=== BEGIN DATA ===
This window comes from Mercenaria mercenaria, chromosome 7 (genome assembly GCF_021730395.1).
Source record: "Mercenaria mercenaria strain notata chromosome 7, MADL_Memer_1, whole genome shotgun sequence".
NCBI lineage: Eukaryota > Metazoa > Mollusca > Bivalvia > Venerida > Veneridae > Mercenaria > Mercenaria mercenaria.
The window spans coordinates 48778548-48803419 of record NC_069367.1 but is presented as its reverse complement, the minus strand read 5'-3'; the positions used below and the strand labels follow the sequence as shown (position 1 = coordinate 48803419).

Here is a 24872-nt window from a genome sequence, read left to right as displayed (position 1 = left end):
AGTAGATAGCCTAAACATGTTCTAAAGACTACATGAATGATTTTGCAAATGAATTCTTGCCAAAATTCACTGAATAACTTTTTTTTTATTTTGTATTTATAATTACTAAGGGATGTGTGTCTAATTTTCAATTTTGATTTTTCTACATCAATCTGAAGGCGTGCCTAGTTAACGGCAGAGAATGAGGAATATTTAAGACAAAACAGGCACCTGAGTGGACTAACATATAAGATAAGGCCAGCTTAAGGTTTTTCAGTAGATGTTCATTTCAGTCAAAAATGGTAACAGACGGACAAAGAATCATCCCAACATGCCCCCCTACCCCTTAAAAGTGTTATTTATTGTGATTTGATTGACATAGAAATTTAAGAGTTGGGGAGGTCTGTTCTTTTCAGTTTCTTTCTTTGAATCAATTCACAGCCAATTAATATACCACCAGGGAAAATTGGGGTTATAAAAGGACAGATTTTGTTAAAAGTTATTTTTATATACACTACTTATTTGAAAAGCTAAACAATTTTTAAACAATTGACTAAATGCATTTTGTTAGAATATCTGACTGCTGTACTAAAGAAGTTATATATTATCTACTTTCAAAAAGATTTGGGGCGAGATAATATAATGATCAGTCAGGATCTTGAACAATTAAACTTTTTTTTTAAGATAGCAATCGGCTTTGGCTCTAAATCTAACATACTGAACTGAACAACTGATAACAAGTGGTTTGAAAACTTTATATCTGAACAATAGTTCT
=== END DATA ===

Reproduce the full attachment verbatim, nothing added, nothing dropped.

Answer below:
This window comes from Mercenaria mercenaria, chromosome 7 (genome assembly GCF_021730395.1).
Source record: "Mercenaria mercenaria strain notata chromosome 7, MADL_Memer_1, whole genome shotgun sequence".
NCBI lineage: Eukaryota > Metazoa > Mollusca > Bivalvia > Venerida > Veneridae > Mercenaria > Mercenaria mercenaria.
The window spans coordinates 48778548-48803419 of record NC_069367.1 but is presented as its reverse complement, the minus strand read 5'-3'; the positions used below and the strand labels follow the sequence as shown (position 1 = coordinate 48803419).

Here is a 24872-nt window from a genome sequence, read left to right as displayed (position 1 = left end):
AGTAGATAGCCTAAACATGTTCTAAAGACTACATGAATGATTTTGCAAATGAATTCTTGCCAAAATTCACTGAATAACTTTTTTTTTATTTTGTATTTATAATTACTAAGGGATGTGTGTCTAATTTTCAATTTTGATTTTTCTACATCAATCTGAAGGCGTGCCTAGTTAACGGCAGAGAATGAGGAATATTTAAGACAAAACAGGCACCTGAGTGGACTAACATATAAGATAAGGCCAGCTTAAGGTTTTTCAGTAGATGTTCATTTCAGTCAAAAATGGTAACAGACGGACAAAGAATCATCCCAACATGCCCCCCTACCCCTTAAAAGTGTTATTTATTGTGATTTGATTGACATAGAAATTTAAGAGTTGGGGAGGTCTGTTCTTTTCAGTTTCTTTCTTTGAATCAATTCACAGCCAATTAATATACCACCAGGGAAAATTGGGGTTATAAAAGGACAGATTTTGTTAAAAGTTATTTTTATATACACTACTTATTTGAAAAGCTAAACAATTTTTAAACAATTGACTAAATGCATTTTGTTAGAATATCTGACTGCTGTACTAAAGAAGTTATATATTATCTACTTTCAAAAAGATTTGGGGCGAGATAATATAATGATCAGTCAGGATCTTGAACAATTAAACTTTTTTTTTAAGATAGCAATCGGCTTTGGCTCTAAATCTAACATACTGAACTGAACAACTGATAACAAGTGGTTTGAAAACTTTATATCTGAACAATAGTTCT